The property owner has given no indication that it will appeal the applications to the OMB before the Town's public consultation process has been completed. It is noted however that the owner has that right 180 days after submission of a complete application.

6. What are the short and long term risks to existing property owners in terms of health and safety and property damage? What liability provisions have been put in place by the developer and the Town?

If approved the owner will be required to enter into a registered subdivision agreement and submit liability insurance and securities to the Town to ensure that all construction works are to occur in accordance with all municipal engineering standards, in compliance with the Occupational Health and Safety Act.

7. Should development in any form occur? Either in its current form or any versions. What impact on the property tax levies on existing homes throughout the neighbourhood can be expected? Specifically, what criteria in a scenario like this would be used in conjunction with the MPAC to determine the assessment or reassessment in any tax changes for any and all homes in the Highlands neighbourhood whether impacted by single loaded roads, new homes, land locked sections, or being located on a public park. How will it be done fairly in light of the perceived threats of loss of use or loss of benefits from existing properties.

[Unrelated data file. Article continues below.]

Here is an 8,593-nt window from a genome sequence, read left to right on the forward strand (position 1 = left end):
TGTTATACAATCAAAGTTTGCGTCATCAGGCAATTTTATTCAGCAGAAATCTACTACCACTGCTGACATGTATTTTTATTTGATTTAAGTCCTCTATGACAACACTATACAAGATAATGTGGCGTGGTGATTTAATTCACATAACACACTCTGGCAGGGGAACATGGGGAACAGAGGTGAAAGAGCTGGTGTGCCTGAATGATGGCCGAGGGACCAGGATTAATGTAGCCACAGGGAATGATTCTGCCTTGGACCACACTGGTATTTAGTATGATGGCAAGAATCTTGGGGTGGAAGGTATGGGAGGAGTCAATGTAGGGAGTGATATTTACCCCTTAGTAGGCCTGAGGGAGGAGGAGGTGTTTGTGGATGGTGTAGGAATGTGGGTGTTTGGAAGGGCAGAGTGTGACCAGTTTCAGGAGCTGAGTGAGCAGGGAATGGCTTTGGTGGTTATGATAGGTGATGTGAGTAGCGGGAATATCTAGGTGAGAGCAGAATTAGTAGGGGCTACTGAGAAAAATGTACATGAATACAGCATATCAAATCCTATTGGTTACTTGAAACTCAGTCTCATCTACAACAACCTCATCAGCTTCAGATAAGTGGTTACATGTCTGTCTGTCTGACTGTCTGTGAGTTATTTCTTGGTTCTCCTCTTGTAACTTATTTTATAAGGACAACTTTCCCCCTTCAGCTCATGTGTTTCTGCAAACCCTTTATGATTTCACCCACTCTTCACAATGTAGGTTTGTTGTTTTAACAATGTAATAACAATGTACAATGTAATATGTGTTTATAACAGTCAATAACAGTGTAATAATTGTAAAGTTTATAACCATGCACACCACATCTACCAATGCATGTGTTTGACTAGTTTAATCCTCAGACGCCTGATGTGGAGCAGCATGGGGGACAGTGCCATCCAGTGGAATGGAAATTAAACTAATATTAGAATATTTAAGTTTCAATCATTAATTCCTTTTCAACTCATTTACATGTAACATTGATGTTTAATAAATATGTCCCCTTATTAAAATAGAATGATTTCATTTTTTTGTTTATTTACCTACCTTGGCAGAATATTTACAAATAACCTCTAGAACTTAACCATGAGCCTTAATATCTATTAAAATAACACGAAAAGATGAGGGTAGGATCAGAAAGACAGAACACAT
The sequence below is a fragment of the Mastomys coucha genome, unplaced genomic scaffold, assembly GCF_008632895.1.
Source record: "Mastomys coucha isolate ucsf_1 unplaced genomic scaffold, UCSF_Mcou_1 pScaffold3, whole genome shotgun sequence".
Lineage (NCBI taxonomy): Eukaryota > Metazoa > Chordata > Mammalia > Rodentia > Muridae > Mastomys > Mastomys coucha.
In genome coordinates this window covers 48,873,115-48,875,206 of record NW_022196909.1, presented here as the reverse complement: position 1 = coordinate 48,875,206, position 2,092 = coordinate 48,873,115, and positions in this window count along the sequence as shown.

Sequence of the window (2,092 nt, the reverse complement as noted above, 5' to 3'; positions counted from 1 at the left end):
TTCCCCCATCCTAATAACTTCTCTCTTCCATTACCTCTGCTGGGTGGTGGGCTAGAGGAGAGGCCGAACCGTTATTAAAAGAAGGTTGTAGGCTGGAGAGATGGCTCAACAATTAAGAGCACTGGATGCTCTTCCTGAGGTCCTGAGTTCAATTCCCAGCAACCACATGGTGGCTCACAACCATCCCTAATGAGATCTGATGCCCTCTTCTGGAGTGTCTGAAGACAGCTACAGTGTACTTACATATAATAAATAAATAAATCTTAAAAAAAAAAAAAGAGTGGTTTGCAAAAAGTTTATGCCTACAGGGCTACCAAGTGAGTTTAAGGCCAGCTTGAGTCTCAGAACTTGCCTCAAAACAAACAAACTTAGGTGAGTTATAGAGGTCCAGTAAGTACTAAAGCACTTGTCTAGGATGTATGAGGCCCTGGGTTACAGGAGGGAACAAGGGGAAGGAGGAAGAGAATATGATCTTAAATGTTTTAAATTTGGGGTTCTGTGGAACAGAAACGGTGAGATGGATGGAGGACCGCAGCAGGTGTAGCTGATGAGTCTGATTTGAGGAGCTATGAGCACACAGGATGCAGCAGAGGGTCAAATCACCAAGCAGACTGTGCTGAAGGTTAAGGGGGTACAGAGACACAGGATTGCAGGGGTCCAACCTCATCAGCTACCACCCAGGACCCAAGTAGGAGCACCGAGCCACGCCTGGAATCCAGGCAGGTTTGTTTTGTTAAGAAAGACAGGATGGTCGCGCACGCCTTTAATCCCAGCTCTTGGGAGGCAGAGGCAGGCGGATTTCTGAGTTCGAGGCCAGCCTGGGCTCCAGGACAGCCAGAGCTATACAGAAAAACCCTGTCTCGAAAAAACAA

The owner has a right to apply for planning approvals on their lands. Property taxation is based on property values as established by MPAC and the mill rate applied by the municipality.

8. (a) Will the Town subject all the technical documents to peer review?

Peer review of Traffic, Urban Design and Geotechnical reports are being undertaken.

8. (b) What the impact is on the increase demands for existing water supply, facilities, pressure flow, water quality and sewer collection facilities?

Engineering review will be conducted to assess if existing municipal serving levels can be maintained.